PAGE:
The international theme is reflected in his family life. An Anglo-Indian himself, Alex met Kathy, who is of Vietnamese descent, in London, where the couple now have a home. Kathy is a surgeon and Alex was working as a trainee anaesthetist at the John Radcliffe Hospital in Oxford when he realised that the chance to spend a year on groundbreaking research in the Antarctic was just too good to miss. Armed with a sense of humour, a passion for people, a medical degree, an additional qualification in International Public Heath and a wealth of experience of research conducted in extreme regions, he made his application to the European Space Agency and was delighted, if a little surprised, to be accepted.


Another surprise came when he was asked, at the last minute, to take on the extra role of medical doctor at the Concordia base. Alex took a crash course in dentistry at the McMurdo Antarctic base and was extremely grateful to be given assurances of telemedicine support by the British Antarctic Survey Medical Unit, but he knew the role would be demanding, not least because evacuation in a medical emergency would not be possible Dr Rogozov had taken out his own appendix at one of Russias Antarctic bases in the 1960s. Alex said, I realised that I would be carrying a great responsibility at Concordia, but I felt that my experience around the world had given me sound training.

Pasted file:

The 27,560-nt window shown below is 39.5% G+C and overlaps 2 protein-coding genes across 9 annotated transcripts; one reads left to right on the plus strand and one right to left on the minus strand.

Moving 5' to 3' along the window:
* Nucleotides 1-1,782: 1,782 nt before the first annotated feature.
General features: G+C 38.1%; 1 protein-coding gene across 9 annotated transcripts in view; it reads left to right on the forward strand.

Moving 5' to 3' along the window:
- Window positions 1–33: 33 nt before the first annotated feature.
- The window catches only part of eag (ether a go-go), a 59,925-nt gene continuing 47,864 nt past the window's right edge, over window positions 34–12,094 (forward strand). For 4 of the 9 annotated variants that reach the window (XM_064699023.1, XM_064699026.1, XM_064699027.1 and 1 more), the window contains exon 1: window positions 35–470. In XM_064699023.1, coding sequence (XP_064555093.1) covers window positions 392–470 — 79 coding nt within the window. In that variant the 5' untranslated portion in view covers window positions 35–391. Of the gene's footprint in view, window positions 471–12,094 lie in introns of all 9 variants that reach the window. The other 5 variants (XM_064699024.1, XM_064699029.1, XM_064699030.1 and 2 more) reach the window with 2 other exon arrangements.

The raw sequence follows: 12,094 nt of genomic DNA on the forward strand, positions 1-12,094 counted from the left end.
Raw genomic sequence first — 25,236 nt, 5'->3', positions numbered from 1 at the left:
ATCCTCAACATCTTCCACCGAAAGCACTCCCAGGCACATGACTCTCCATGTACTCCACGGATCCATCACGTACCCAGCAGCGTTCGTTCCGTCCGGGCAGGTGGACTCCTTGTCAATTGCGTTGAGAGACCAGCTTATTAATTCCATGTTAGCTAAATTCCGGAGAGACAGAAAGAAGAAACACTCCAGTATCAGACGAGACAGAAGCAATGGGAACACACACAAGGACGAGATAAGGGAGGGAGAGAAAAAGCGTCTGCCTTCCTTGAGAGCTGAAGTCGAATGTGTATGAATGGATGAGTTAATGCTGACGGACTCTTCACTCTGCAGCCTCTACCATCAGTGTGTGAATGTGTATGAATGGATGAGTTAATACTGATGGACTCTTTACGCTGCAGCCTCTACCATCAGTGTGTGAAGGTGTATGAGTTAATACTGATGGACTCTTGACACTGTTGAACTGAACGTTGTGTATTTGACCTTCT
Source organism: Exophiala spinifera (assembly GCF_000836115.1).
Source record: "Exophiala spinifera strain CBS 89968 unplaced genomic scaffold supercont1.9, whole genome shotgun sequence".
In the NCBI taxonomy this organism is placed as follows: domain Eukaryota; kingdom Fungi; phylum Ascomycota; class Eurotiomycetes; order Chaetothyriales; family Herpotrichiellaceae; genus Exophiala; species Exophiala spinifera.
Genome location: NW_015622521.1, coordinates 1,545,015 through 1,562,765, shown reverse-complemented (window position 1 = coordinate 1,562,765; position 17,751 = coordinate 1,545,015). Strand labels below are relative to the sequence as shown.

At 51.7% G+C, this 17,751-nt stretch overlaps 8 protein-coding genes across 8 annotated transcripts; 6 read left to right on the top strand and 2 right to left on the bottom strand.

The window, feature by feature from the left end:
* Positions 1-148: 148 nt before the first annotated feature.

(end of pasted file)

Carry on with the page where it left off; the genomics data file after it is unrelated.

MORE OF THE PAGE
As the crews doctor, Alex has had to deal with a variety of complaints and has had to be prepared to treat ailments connected with the effects of altitude and extreme cold, as well as stresses that result from isolation endured over a very long period. The identification of these symptoms is valuable information for his investigation into human endurance on an extended space mission, but he also makes himself the subject of his research for the European Space Agency by logging his own reaction to over-wintering in the Antarctic. He describes the self-contemplation that comes with prolonged isolation as dredging the ocean depths of your mind.